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SEC says hackers may have traded using stolen insider information

Key Points
  • Hackers exploited vulnerability to access non-public info
  • SEC only became aware of the intrusion last month

The U.S. Securities and Exchange Commission (SEC), the country's top markets regulator, said on Wednesday hackers may have illegally profited by trading using insider information stolen from its corporate disclosure database.

The regulator said the incident took place in 2016 but that it had only detected the breach of its EDGAR system last month and that it was investigating the matter.

The Securities and Exchange Commission in Washington.
Jim Bourg | Reuters

The hackers exploited a software glitch in the test filing component of the system to gain access to non-public information, the agency said.

EDGAR houses millions of documents that companies are required to file to the SEC so that they can be accessed by investors.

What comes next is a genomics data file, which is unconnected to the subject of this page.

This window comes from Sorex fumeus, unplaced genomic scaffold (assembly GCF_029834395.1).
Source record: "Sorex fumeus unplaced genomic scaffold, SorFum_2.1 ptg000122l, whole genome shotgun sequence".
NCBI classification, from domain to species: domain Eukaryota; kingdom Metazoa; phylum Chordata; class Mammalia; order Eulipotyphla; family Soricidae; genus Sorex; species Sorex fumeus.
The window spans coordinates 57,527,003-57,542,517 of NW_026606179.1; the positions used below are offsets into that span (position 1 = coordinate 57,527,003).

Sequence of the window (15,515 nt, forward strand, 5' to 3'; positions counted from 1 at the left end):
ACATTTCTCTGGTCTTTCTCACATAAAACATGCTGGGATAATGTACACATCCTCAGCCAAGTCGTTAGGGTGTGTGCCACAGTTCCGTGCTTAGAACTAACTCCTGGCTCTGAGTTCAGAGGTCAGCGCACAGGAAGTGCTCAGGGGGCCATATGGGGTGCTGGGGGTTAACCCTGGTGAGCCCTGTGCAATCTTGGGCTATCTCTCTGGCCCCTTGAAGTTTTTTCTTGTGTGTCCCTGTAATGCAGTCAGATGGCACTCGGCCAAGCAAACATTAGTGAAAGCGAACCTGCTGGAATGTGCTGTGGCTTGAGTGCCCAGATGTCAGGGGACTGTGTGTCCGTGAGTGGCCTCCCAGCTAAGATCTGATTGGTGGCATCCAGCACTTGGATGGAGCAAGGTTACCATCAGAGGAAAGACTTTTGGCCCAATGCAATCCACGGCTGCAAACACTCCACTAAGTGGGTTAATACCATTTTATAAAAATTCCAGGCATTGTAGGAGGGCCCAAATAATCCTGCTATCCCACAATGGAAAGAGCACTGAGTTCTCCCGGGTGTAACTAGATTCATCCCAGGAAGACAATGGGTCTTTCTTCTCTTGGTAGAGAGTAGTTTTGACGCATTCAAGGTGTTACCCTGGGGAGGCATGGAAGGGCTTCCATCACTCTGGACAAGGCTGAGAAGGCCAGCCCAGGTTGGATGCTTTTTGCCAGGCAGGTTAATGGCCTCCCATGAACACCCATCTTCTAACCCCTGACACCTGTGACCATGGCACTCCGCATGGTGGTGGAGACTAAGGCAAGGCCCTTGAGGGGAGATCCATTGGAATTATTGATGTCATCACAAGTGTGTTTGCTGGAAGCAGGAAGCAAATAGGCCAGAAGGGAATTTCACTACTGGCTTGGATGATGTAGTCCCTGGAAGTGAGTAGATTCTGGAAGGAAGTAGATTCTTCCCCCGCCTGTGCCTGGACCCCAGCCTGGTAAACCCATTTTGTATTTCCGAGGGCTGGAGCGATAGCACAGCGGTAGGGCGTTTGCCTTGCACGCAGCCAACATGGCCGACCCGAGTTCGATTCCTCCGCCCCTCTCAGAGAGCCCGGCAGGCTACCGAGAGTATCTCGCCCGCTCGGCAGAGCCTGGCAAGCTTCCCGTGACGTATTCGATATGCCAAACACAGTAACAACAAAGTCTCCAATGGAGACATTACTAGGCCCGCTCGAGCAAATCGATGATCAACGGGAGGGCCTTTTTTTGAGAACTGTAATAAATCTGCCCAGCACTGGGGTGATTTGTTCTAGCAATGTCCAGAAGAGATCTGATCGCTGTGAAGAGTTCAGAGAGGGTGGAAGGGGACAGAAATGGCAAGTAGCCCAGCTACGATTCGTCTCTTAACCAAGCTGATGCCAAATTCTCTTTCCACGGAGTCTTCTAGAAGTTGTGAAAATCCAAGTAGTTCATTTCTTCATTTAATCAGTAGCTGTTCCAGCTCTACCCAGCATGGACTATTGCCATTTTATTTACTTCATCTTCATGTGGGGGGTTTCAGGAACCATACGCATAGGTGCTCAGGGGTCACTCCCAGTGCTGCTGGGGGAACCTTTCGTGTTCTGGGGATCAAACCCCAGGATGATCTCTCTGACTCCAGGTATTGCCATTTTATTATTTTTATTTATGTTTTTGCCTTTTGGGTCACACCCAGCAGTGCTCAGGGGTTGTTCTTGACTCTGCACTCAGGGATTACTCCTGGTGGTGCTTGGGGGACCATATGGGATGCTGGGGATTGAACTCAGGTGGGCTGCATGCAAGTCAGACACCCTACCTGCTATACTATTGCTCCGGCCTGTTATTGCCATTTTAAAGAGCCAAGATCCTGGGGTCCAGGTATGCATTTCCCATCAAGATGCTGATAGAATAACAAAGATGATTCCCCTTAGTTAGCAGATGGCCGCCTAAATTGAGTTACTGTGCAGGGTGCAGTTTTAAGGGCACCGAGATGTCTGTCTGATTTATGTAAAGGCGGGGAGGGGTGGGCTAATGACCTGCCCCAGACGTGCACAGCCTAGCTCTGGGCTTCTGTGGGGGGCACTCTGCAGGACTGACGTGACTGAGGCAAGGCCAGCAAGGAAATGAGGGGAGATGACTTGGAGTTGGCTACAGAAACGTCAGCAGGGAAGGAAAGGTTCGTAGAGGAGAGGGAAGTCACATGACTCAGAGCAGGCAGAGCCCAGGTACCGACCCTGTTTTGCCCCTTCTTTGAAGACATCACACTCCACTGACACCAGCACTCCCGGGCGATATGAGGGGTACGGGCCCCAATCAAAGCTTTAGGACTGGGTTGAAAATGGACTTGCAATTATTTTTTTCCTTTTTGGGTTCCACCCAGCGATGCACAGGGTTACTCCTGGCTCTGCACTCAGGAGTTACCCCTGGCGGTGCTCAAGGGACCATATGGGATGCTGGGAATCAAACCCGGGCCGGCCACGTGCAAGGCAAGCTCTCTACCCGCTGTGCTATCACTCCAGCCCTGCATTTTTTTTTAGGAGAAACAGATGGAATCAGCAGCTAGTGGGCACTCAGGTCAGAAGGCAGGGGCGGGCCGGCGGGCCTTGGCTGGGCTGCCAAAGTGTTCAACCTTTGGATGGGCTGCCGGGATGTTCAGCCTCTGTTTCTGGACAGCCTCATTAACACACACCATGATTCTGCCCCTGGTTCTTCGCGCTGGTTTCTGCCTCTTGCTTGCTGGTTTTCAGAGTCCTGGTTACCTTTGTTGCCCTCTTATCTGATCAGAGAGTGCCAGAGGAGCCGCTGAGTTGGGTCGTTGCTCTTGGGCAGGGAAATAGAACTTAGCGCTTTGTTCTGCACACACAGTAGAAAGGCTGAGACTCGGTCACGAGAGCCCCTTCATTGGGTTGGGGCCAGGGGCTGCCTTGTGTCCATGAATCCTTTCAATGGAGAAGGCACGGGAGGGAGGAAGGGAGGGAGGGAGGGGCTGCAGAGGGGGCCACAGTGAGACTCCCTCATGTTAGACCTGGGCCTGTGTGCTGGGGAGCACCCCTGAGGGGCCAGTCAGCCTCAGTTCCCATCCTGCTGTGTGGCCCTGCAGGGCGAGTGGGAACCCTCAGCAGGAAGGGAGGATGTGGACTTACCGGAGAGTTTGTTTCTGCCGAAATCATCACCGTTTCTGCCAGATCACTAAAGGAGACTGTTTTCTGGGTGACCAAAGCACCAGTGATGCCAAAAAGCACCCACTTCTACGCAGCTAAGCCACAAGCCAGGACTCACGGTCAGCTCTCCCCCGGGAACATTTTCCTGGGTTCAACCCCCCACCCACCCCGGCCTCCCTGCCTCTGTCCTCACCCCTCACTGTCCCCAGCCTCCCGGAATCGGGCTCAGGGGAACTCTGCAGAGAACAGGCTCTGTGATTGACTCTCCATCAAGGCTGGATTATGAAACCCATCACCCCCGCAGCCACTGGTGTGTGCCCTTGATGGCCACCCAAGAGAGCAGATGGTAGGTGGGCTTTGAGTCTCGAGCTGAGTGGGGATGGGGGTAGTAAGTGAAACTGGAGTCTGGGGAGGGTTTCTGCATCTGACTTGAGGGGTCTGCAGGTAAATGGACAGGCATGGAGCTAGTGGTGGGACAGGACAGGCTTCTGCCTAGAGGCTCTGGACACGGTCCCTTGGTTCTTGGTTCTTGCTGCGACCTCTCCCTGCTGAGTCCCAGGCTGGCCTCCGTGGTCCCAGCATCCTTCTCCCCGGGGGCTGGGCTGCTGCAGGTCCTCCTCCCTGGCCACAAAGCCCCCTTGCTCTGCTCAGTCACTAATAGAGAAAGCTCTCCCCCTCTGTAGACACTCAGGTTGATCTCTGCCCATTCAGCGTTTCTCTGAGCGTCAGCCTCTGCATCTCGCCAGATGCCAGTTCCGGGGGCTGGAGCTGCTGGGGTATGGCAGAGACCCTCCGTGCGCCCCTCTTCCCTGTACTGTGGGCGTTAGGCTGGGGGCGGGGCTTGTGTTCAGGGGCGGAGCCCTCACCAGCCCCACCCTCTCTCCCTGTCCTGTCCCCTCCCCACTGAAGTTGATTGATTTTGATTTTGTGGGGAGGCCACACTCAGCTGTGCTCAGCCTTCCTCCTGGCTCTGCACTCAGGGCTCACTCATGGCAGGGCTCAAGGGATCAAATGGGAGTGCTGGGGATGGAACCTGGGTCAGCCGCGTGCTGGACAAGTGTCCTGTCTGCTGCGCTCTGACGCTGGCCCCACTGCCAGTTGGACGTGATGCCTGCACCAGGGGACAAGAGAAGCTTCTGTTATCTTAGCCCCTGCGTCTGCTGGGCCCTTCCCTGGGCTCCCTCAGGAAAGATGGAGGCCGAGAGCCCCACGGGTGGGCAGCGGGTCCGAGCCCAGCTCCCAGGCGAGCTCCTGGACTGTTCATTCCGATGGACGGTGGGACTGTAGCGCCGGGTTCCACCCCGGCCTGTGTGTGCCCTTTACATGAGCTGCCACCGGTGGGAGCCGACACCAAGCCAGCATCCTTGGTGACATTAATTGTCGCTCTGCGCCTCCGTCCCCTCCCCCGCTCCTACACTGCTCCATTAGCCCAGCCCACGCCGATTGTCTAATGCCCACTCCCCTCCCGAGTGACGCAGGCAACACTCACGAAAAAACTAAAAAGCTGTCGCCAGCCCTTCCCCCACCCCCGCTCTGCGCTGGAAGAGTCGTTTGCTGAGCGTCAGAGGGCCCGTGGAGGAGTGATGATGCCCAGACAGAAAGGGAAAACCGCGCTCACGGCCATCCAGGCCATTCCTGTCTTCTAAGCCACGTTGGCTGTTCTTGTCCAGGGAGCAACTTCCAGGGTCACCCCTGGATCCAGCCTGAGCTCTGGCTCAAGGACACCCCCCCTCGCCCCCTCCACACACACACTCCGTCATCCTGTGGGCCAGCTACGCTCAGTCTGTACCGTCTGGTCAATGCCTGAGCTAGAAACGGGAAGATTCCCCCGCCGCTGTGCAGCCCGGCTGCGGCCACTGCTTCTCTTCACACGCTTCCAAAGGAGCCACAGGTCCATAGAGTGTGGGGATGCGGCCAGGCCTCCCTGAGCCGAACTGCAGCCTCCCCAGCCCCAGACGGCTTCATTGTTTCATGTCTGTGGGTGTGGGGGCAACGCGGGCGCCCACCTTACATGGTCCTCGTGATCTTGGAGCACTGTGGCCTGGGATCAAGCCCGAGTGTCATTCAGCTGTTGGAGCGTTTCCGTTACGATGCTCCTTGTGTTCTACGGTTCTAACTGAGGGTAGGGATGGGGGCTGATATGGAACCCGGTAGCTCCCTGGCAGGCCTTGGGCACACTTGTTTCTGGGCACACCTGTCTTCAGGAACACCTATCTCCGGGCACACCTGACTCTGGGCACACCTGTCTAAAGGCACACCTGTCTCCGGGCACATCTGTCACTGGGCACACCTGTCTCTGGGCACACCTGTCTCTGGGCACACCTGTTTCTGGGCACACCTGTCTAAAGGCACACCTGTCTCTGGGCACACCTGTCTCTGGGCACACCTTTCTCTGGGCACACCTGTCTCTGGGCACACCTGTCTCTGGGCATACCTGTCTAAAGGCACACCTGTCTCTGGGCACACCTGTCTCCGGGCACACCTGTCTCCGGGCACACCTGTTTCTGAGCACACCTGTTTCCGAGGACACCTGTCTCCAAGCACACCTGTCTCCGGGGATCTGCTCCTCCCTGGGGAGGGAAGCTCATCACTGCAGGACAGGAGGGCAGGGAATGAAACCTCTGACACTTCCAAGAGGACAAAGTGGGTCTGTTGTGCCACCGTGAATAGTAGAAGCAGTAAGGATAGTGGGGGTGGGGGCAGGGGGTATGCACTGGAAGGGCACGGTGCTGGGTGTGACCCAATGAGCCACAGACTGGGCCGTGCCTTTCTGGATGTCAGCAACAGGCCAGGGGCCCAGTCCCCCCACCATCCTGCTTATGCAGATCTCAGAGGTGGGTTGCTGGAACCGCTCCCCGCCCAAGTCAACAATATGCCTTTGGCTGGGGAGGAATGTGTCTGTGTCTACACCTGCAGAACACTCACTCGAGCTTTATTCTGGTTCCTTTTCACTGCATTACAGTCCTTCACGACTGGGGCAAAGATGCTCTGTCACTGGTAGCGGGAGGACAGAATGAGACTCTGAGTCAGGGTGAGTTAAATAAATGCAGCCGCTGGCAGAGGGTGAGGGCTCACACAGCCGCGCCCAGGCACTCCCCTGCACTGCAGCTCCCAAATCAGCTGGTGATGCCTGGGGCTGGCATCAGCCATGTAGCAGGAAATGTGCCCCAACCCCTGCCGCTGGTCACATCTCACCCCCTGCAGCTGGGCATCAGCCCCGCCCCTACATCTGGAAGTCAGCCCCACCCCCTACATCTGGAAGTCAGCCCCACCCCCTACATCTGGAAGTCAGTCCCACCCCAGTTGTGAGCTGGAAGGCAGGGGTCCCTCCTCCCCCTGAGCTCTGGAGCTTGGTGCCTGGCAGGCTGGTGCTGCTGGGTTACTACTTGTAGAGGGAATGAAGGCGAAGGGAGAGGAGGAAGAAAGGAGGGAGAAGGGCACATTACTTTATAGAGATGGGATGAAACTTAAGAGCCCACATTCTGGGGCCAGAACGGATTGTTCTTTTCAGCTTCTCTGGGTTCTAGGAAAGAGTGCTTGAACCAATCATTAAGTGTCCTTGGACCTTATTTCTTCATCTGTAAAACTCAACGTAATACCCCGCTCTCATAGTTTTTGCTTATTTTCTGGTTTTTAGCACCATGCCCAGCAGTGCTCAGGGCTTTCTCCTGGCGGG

Although the SEC "promptly" patched the vulnerability after detecting it in 2016, the regulator only became aware last month that the glitch "may have provided the basis for illicit gain through trading", it said.

"It is believed the intrusion did not result in unauthorized access to personally identifiable information, jeopardize the operations of the Commission, or result in systemic risk," the SEC said, adding that it was also liaising with the relevant authorities without naming them.

The incident will stoke growing fears over the threat hackers pose to the integrity of the financial markets and listed companies, after Equifax, the credit data reporting giant, disclosed this month hackers had stolen data on more than 143 million customers.

Reuters also reported earlier this year that hackers had successfully managed to manipulate penny stocks by illegally gaining access to brokerage accounts.